Thermal Imaging Fact Sheet

How Does Thermal Imaging Work ?

All objects have a certain temperature and emit waves of thermal energy called infrared radiation. The hotter an object, the more energy waves are emitted. A thermal imaging device translates these energy waves into a view-able image to display a black and white “picture” of a scene. On the screen of a thermal imager, hottest objects show as white, coolest objects show as black, and features of other objects show as varying shades of gray. The “thermal picture” enables firefighters to see through smoke, find fires, identify victims, etc.

Thermal imagers cannot see through walls, glass or other solid objects, but they can detect heat that has transferred to the surface of an object. The user can observe as little as a .05 ° C difference in surface temperature. For example, from the outside of a container full of liquid, the thermal imager operator can often see a line where the liquid ends and the dead air space begins. Using this technology, firefighters can see heat signatures as small as that of footprints or handprints.

Thermal Imaging Studies

In February 1999 issue of Fire-Rescue Magazine, the editor sited a nationwide study of the effectiveness of thermal imagers, carried out in 60 test burns around the country. Without a thermal imager: 1) 60 percent of the time, firefighters were unable to locate the victim and 2) more than 30 percent of the time, firefighters couldn’t find their way out of the burning house. With a thermal imager, 1) 99 percent of the time, firefighters were able to locate the victim, and 2) 100 percent of the time, firefighters found their way out of the burning house. The time required to satisfactorily complete a search with a thermal imager dropped by 75 percent.

The August/September 2001 issue of Advanced Rescue Technology included an article about a thermal imaging study conducted by the Johnson City Fire Bureau in Johnson City, Tennessee. Their research found that a victim search without a thermal imager took eight minutes, 38 seconds. With a thermal imager, the same victim search took three minutes, 30 seconds. Use of the thermal imager resulted in an increase of nearly 60 percent in search efficiency.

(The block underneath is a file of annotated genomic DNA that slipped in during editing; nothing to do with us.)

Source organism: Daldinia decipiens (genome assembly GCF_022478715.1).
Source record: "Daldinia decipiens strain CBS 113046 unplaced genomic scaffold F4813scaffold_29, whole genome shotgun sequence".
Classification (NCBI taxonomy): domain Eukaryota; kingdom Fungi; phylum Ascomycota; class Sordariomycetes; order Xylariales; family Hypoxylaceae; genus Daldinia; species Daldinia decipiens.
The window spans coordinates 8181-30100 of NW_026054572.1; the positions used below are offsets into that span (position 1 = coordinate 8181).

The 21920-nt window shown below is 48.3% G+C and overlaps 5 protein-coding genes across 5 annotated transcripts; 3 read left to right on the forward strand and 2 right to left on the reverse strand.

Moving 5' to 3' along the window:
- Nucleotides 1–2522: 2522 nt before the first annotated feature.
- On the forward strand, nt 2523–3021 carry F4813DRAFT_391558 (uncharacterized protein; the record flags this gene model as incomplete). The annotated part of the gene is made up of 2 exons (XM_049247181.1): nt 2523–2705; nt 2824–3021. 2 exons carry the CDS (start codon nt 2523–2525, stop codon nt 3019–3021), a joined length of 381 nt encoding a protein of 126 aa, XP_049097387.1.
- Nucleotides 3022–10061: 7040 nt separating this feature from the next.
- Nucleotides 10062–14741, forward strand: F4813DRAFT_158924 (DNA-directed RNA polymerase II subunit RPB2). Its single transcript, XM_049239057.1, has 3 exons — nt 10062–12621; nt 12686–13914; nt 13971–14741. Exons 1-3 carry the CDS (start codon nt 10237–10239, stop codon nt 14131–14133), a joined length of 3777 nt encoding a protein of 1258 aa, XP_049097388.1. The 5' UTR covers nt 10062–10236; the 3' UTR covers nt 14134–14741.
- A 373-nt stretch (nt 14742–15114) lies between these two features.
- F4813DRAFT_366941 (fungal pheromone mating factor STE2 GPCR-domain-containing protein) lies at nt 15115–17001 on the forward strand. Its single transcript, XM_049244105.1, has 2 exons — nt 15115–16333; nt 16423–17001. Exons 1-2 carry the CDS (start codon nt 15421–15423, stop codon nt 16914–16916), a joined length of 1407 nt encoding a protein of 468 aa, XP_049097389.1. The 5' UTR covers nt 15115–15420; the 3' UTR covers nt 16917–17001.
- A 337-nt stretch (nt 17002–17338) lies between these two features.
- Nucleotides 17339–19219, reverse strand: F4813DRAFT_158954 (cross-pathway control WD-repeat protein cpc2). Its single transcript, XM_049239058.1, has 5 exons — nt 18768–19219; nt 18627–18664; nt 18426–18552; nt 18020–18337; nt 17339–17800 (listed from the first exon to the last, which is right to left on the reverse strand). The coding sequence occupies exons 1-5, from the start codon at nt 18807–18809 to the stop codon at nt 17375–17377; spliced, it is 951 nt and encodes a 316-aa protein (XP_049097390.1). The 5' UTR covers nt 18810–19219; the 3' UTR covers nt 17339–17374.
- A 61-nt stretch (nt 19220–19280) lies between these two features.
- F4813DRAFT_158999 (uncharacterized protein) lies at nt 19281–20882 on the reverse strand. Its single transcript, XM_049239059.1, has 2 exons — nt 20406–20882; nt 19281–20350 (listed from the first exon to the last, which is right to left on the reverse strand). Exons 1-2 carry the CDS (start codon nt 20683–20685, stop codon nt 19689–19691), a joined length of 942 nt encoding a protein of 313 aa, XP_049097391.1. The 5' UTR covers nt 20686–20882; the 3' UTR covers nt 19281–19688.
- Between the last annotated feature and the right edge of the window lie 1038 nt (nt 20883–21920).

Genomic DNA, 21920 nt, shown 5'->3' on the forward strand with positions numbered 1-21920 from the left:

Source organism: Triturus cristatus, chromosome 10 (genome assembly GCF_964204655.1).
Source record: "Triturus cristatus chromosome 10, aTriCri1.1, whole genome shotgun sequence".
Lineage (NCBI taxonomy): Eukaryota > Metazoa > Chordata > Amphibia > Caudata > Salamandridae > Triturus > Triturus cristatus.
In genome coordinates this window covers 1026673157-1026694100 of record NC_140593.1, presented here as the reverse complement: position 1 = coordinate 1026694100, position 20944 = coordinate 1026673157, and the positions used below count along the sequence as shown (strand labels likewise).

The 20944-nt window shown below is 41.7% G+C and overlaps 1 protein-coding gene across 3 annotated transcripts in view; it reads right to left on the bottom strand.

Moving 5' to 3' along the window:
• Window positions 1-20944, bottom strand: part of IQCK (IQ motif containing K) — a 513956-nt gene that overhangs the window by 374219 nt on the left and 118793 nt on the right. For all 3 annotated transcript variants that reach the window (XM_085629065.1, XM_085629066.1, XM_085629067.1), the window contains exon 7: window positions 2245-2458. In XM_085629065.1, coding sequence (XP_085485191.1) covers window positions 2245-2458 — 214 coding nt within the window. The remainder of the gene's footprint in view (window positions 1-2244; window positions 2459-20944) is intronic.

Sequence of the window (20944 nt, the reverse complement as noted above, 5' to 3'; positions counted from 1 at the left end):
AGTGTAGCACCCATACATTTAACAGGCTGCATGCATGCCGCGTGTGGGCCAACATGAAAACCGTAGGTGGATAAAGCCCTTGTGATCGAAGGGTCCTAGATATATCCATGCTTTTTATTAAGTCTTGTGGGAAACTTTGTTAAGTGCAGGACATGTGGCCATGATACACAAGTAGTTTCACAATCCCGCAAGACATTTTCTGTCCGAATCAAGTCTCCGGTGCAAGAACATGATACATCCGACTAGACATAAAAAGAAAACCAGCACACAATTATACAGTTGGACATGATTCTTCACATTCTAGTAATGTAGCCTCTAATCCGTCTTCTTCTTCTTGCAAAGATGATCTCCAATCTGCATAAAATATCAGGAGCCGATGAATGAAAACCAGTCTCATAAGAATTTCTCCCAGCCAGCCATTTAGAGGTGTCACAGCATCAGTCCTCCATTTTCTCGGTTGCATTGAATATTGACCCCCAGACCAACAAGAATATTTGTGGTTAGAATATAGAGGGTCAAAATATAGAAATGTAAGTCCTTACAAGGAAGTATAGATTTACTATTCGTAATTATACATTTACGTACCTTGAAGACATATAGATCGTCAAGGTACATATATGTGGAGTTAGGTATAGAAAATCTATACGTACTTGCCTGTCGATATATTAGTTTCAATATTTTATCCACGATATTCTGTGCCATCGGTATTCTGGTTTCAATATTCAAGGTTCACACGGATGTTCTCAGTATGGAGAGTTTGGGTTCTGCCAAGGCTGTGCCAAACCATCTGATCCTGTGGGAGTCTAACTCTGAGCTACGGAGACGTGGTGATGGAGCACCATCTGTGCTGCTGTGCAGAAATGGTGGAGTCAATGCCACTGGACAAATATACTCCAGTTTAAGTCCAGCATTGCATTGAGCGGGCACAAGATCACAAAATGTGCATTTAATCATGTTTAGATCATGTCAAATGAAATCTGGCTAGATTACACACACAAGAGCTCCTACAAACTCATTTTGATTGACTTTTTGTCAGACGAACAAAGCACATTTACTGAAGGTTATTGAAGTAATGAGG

What are Some Ways Firefighters Use Thermal Imaging?

Firefighter Safety – Thermal imagers enable fire officials to identify hazards, manage personnel accountability, identify emergency egress points and evaluate structural integrity.

Sizeup – Thermal imagers allow firefighters to find the source of the fire quickly, helping them save lives and limit property damage.

Fire Attack – Thermal imagers help incident commanders intelligently allocate resources at a fire and to quickly get water on the fire, not just on the smoke.

Search and Rescue – Without thermal imagers, firefighters crawl through burning buildings, groping in blinding smoke for unconscious victims. With thermal imagers, firefighters can scan a room in seconds.

Ventilation – Firefighters can safely identify areas of extreme heat, so they can be ventilated, reducing the chances of backdraft or flashover. Windows and doors can also be quickly identified in zero visibility, allowing firefighters to quickly vent a structure as they move through it.

Overhaul – After the fire has been put out, firefighters can scan the fireground in seconds to locate hot spots that might re-ignite. Using a thermal imager, overhaul can be done in 75% less time.

Training – Using transmitter systems, incident commanders can observe in real time and videotape at the scene. Videotapes can be used for review and teaching later.

HazMat – Firefighters can identify sources and movement of contaminants and determine liquid levels in containers. This helps them to manage hazardous materials spills and other incidents more effectively.

Wildland Firefighting – Using thermal imagers, firefighters can quickly scan large areas for hot spots, aiding them in getting the fire under control quickly.

Development of Thermal Imaging

Three types of technology are used in today’s thermal imagers: BST technology, and ASI and Vox Microbolometer technology. Both technologies were developed at the same time under a classified military program, aiming to enable soldiers to better visualize the battlefield.

The current technologies provide vastly improved performance over earlier generation devices. Due to reduced size and lowered cost, these newer devices have become available for use in a range of applications, including police suspect searches, medical burn evaluations and a variety of applications within the fire industry (see above).